Patient-centred policies must be centred on healthcare workers too

Member of the Executive Committee, Confédération Française Démocratique du Travail (CFDT), France

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The OECD Health Ministerial in Paris on 17 January has the ambition of paving the way to “The Next Generation of Health Reforms” with “people at the centre”. Representing the Trade Union Advisory Committee to the OECD (TUAC) on this occasion, and in close partnership with the Public Services International (representing public sector trade unions), I am bringing the voice of the labour movement to the table.

Health is a public good. The right to health is a fundamental human right and its fulfilment is key to achieving the UN Sustainable Development Goals. And yet, even in the advanced economies of the OECD, inequalities in access to health services persist and are being aggravated by austerity policies. It is essential to address the social determinants of health inequalities and from there to work towards sustainable funding and insurance systems that can be trusted and are inclusive for all. This should be based on public services, social protection and, where appropriate, not-for-profit insurance schemes and cooperatives. It is also critical to maintain a robust healthcare infrastructure that can absorb health shocks and epidemiological peaks. Cost-optimisation strategies aiming at “just-in-time” delivery do not offer a viable future for our hospitals.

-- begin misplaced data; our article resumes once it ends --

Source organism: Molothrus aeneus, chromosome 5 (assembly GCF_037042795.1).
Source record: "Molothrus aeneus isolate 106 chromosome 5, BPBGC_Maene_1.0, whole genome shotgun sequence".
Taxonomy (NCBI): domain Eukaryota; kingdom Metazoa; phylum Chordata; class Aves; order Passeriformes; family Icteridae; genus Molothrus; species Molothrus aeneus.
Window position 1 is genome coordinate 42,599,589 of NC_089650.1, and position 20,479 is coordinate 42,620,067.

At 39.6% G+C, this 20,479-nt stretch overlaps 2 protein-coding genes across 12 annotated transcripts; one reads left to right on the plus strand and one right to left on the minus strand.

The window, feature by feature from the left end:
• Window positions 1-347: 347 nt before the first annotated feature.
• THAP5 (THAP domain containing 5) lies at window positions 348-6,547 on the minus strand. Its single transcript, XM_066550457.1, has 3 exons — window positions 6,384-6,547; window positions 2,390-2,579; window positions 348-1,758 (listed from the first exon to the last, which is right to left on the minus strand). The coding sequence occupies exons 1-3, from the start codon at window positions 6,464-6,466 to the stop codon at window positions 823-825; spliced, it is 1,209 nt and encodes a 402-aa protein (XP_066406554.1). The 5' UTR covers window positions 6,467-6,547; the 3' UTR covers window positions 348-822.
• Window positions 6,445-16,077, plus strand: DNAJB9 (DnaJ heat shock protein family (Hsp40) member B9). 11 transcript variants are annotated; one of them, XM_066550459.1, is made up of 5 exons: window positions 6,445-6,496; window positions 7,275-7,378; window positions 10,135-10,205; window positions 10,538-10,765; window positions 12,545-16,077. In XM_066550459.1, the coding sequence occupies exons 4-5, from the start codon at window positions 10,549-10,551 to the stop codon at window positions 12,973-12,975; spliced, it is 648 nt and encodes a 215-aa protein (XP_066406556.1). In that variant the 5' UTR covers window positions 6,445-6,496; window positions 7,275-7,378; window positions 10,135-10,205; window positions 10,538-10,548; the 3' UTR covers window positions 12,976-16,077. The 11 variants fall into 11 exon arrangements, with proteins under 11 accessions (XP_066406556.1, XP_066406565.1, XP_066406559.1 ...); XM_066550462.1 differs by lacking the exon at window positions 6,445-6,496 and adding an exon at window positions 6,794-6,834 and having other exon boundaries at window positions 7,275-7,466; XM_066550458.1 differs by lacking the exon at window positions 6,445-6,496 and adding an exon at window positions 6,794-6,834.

But we agree that more can be done to eliminate waste in health spending. Monopoly distortions driven by pharmaceutical corporations need to be effectively addressed. It is equally necessary to anticipate and invest for the future. Preventive care, awareness campaigns targeted at vulnerable populations and at the youth, and better life-long health monitoring make sense in their own right, but can also offer opportunities to improve control over, and indeed reduce healthcare spending in the long term.

For trade unions, people-centred means both patient-centred policies and healthcare worker-centred policies together. Both are intertwined. Ensuring respectful treatment of healthcare workers by listening to their concerns, including through their representative institutions, is essential both to deliver quality services and to build trust with patients. Social dialogue including healthcare workers and professionals also improves process and organisation. That is particularly true for those personnel who are at the bottom of the pay pyramid , such as nurses, community workers, and healthcare assistants, but who play a vital role in ensuring a balanced working relationship between informed professionals (doctors and insurers) and the patients themselves.

The Trade Union Advisory Committee (TUAC) to the OECD is an interface for labour unions with the OECD. It is an international trade union organisation which has consultative status with the OECD and its various committees.

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©OECD Observer No 309 Q1 2017

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